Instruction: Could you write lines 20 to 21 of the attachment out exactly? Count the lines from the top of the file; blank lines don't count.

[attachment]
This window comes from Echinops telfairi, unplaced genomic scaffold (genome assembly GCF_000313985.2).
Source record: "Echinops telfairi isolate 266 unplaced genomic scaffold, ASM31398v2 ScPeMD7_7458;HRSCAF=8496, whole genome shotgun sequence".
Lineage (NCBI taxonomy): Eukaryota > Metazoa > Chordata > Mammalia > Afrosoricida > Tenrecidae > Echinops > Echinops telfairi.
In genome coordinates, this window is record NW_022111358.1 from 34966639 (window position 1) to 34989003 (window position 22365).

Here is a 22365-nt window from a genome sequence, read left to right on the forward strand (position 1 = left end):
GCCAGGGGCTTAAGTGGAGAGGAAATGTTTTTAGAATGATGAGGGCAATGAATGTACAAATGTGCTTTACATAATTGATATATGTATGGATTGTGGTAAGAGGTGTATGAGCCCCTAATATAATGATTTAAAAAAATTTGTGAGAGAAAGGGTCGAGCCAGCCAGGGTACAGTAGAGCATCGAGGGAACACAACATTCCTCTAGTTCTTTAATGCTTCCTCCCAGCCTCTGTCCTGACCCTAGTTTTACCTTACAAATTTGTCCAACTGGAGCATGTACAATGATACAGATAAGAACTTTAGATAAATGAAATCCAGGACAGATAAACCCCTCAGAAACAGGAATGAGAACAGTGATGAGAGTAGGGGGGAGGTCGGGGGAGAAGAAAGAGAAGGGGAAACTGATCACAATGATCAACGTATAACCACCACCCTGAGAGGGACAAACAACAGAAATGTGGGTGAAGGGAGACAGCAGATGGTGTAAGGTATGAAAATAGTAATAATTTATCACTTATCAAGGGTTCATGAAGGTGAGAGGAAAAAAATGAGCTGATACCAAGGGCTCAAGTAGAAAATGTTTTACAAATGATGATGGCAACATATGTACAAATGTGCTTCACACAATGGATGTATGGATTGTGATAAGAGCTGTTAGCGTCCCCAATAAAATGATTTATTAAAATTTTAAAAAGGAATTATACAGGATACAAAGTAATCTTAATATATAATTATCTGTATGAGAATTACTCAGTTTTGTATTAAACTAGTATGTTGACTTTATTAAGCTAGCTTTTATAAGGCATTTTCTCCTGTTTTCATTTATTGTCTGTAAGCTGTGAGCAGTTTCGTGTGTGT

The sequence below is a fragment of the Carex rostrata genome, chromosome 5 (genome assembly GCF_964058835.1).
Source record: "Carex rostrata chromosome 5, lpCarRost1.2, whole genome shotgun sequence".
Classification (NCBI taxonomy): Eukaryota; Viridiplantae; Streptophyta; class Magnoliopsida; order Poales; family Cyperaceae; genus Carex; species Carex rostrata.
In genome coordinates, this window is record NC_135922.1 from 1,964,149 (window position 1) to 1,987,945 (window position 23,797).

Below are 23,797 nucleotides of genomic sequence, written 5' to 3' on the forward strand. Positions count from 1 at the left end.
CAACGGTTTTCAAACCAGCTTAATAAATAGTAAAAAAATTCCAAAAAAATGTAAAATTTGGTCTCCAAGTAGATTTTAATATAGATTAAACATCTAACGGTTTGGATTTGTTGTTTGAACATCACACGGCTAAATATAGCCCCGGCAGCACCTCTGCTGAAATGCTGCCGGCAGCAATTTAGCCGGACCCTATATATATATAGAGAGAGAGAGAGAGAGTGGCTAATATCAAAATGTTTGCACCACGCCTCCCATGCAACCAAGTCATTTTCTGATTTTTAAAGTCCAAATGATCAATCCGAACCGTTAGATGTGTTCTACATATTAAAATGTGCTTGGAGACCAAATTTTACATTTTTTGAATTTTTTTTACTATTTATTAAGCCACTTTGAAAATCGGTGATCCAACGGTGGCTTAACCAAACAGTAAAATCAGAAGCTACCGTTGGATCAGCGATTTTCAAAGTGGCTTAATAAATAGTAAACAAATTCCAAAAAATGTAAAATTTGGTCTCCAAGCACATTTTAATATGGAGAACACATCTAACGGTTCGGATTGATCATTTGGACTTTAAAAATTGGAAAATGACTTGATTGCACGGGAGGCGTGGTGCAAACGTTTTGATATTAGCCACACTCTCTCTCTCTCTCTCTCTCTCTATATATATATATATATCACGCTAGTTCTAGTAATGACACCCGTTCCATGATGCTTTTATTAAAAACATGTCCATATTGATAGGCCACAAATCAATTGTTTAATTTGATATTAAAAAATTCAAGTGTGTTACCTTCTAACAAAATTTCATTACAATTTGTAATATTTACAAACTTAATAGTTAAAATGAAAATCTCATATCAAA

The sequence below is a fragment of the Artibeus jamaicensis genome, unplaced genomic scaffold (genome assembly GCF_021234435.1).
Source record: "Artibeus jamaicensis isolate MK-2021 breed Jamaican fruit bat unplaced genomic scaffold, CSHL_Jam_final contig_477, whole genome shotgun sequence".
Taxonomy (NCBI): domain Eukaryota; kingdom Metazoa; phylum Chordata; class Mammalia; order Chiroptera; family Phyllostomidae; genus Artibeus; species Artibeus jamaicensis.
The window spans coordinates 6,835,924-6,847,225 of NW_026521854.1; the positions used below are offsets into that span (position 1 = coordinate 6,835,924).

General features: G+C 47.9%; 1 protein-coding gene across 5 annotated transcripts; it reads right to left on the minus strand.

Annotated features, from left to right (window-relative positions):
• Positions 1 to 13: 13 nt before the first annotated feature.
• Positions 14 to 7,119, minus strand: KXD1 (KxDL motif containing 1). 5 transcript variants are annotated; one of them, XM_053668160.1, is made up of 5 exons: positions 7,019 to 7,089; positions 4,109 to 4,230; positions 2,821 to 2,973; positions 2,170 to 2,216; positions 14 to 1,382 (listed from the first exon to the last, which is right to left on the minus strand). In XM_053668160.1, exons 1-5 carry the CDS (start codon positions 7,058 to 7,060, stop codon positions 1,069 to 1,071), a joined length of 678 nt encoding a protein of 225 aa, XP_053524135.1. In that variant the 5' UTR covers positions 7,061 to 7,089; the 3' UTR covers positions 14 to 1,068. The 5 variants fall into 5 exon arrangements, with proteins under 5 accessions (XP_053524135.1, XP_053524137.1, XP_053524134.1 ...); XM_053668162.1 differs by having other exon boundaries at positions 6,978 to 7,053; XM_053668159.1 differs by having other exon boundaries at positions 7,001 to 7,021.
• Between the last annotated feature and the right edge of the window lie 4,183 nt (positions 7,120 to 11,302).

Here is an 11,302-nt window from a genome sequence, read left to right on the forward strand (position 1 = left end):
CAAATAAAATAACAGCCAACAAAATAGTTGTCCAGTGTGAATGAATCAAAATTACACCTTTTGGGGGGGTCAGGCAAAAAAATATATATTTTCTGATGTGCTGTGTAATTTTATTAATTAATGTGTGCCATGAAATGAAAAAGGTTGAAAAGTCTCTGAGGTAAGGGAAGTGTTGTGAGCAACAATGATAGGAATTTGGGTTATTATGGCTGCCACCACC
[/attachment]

• Positions 14 to 7,119, minus strand: KXD1 (KxDL motif containing 1). 5 transcript variants are annotated; one of them, XM_053668160.1, is made up of 5 exons: positions 7,019 to 7,089; positions 4,109 to 4,230; positions 2,821 to 2,973; positions 2,170 to 2,216; positions 14 to 1,382 (listed from the first exon to the last, which is right to left on the minus strand). In XM_053668160.1, exons 1-5 carry the CDS (start codon positions 7,058 to 7,060, stop codon positions 1,069 to 1,071), a joined length of 678 nt encoding a protein of 225 aa, XP_053524135.1. In that variant the 5' UTR covers positions 7,061 to 7,089; the 3' UTR covers positions 14 to 1,068. The 5 variants fall into 5 exon arrangements, with proteins under 5 accessions (XP_053524135.1, XP_053524137.1, XP_053524134.1 ...); XM_053668162.1 differs by having other exon boundaries at positions 6,978 to 7,053; XM_053668159.1 differs by having other exon boundaries at positions 7,001 to 7,021.
• Between the last annotated feature and the right edge of the window lie 4,183 nt (positions 7,120 to 11,302).